Italian bishops nix elbow bump during Mass

Italian bishops nix elbow bump during Mass

European Commission President Ursula von der Leyen, left, greets Luxembourg’s Prime Minister Xavier Bettel with an elbow bump during a round table meeting at an EU summit in Brussels, Friday, July 17, 2020. (Credit: Stephanie Lecocq, Pool Photo via AP.)

The Italian bishops this week made a small change to the rules for Mass in the COVID-era, allowing churchgoers to extend a non-physical sign of peace their neighbor in the pews, but nixing the now-common trend of the elbow bump.

ROME – Not much has changed in Italy in terms of Church life since the second wave of COVID-19 hit in the fall, however, the country’s bishops have made one small adjustment for Sunday Mass, allowing churchgoers to extend a non-physical sign of appreciation their neighbor in the pews.

The change was announced by the Italian Bishops’ Conference (CEI) Wednesday following their Jan. 26 virtual winter general assembly, and goes into effect Feb. 14, a day on which much of the world celebrates Valentine’s Day.

Public liturgies were suspended for the duration of Italy’s 3-month lockdown when the coronavirus hit in the spring of last year.

Once the lockdown lifted, churches were allowed to offer Mass again, provided they adhered to certain rules, including no holy water, no sign of peace – usually expressed with a handshake, hug, or kiss on the cheek – and provided that Mass-goers observed social distance, used a mask and hand sanitizer, and received communion on the hand, without coming into contact with the fingers of the priest distributing it.

In most cases, the sign of peace at Mass has been skipped altogether; however, in some parishes it has become common practice for faithful to be invited to perform the gesture, but with a small wave or nod of the head, rather than a handshake.

In much of the world, an elbow-bump has become the new normal in terms of greeting someone, as handshakes have either been banned or are seriously frowned on due to social distancing requirements, including at Mass.

In their statement, CEI said that with no clear timeline in sight for when Mass will be able to return to normal, the sign of peace is being restored, but insisted anything physical – including an elbow-bump – is not allowed.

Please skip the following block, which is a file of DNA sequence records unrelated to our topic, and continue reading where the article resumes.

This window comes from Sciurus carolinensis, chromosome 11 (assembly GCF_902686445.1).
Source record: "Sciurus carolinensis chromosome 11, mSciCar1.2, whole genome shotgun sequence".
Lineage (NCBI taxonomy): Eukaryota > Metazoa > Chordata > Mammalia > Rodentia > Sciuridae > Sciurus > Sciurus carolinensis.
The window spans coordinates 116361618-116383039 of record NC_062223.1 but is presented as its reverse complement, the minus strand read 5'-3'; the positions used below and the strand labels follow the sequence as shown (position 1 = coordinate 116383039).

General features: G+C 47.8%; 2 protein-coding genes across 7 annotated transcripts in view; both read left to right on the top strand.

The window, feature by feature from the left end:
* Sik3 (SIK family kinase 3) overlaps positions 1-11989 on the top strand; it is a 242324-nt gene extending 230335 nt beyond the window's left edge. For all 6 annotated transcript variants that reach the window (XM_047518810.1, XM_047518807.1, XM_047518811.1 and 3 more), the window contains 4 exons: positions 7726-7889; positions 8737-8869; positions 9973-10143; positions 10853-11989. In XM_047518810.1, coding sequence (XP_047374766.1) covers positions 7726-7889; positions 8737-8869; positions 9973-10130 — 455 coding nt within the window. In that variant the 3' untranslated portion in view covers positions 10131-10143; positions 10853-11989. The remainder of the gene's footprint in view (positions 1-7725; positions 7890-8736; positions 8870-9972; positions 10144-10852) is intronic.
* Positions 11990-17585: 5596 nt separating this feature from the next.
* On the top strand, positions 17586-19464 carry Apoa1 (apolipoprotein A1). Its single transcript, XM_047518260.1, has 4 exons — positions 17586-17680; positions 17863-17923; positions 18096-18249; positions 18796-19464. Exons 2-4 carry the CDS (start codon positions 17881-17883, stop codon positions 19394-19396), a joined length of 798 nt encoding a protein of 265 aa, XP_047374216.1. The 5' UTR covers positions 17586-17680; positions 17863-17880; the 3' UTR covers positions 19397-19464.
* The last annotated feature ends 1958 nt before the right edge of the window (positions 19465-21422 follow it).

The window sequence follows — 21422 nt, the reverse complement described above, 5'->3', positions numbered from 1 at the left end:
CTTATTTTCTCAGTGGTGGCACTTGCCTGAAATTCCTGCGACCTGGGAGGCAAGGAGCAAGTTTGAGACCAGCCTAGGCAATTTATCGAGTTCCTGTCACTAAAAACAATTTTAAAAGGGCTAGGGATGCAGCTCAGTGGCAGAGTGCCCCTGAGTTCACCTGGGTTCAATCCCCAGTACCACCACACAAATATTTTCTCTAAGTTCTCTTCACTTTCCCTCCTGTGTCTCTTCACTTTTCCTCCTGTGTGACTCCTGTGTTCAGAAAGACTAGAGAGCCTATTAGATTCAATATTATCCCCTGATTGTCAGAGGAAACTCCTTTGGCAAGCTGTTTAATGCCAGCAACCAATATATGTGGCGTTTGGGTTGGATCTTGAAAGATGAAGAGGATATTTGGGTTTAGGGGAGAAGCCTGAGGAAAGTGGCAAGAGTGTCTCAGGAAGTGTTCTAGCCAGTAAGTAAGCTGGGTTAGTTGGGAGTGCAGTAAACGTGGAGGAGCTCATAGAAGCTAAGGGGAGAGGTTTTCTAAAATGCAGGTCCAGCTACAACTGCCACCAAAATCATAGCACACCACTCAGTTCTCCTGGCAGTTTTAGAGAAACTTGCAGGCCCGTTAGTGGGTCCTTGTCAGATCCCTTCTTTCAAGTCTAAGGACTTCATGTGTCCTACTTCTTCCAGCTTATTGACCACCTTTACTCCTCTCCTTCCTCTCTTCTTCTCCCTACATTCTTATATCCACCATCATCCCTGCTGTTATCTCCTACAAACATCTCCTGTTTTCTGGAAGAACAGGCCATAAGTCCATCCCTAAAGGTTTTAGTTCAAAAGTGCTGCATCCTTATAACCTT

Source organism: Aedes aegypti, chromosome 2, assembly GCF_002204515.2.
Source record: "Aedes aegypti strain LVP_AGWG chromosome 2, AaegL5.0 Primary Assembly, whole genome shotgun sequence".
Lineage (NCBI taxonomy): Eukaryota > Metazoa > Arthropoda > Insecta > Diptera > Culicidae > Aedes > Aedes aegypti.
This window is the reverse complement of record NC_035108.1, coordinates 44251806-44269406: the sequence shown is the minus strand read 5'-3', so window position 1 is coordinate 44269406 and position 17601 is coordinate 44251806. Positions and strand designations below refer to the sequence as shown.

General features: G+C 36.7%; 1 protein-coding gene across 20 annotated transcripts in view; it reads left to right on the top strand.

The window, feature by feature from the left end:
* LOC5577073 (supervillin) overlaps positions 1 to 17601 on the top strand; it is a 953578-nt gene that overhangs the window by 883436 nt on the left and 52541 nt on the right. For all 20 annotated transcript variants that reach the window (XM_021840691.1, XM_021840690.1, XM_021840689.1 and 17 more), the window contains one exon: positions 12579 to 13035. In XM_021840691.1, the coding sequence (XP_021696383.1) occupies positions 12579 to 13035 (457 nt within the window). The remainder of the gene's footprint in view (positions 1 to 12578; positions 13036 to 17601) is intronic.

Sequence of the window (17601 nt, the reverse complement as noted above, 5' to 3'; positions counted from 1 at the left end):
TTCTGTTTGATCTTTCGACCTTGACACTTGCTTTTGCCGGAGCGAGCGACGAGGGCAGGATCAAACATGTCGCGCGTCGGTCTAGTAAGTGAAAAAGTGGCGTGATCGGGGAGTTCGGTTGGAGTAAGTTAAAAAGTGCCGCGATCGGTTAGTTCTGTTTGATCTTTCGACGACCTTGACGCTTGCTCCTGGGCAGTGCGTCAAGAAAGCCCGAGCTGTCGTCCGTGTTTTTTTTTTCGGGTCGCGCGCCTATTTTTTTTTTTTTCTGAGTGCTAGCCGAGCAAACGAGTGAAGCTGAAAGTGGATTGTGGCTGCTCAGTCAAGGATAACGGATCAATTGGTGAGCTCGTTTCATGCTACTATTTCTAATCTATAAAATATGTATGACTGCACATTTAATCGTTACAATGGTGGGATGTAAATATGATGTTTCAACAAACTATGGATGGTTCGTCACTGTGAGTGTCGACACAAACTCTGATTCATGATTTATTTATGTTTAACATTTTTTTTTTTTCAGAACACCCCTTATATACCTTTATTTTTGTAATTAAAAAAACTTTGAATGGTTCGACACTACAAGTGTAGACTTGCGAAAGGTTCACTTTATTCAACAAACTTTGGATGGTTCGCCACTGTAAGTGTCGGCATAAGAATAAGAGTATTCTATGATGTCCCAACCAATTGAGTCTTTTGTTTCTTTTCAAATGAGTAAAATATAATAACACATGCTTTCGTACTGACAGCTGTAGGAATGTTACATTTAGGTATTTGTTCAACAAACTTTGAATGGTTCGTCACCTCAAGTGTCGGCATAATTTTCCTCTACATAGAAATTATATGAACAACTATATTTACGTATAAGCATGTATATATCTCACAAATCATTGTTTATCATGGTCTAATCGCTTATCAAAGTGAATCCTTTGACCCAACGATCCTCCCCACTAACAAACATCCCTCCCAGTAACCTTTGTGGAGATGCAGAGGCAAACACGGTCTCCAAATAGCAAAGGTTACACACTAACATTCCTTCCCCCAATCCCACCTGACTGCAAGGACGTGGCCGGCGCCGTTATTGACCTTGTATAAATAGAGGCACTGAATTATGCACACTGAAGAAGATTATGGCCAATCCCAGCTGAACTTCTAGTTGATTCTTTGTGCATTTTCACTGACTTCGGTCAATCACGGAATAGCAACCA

“As it does not appear appropriate in the liturgical context to substitute the handshake or embrace with a touch of the elbow, in this time it may be sufficient and more meaningful to look into each other’s eyes and wish each other the gift of peace, accompanied by a simple bow of the head,” the bishops said.

When the priest tells faithful to “exchange the gift of peace” during Mass, “turning your eyes to intercept those of your neighbor and hinting a bow…can eloquently, confidently, and sensitively express the search for the face of the other, to welcome and exchange the gift of peace, the foundation of every fraternity.”

The bishops urged pastors to send a reminder to their congregations to refrain from a handshake if necessary, saying an exchange of glances “can be a sober and effective way to recover the gesture.”

So far, the only other change the bishops have made to their guidelines since issuing them in May was the decision in June to release priests from the obligation of wearing disposable gloves for the distribution of communion, which had previously been a requirement.

In a statement issued at that time, CEI said gloves were no longer required for communion so long as the priest carries out “a scrupulous cleaning of their hands with hydroalcoholic solutions” between consuming the Eucharist and distributing it to the faithful.

For some, part of the concern in wearing gloves was that fragments of the Eucharist would stick to the gloves and be thrown out when communion was over.

There have been no changes any of the other sacraments, and there are no indications yet when of when a possible return to normal might happen.

In the past 24 hours, Italy has recorded 15,204 new cases of COVID-19 and 467 coronavirus-related deaths, signaling that while some 1.5 million people have already been vaccinated, there is still a long way to go before the pandemic is over.

Follow Elise Ann Allen on Twitter: @eliseannallen

Latest Stories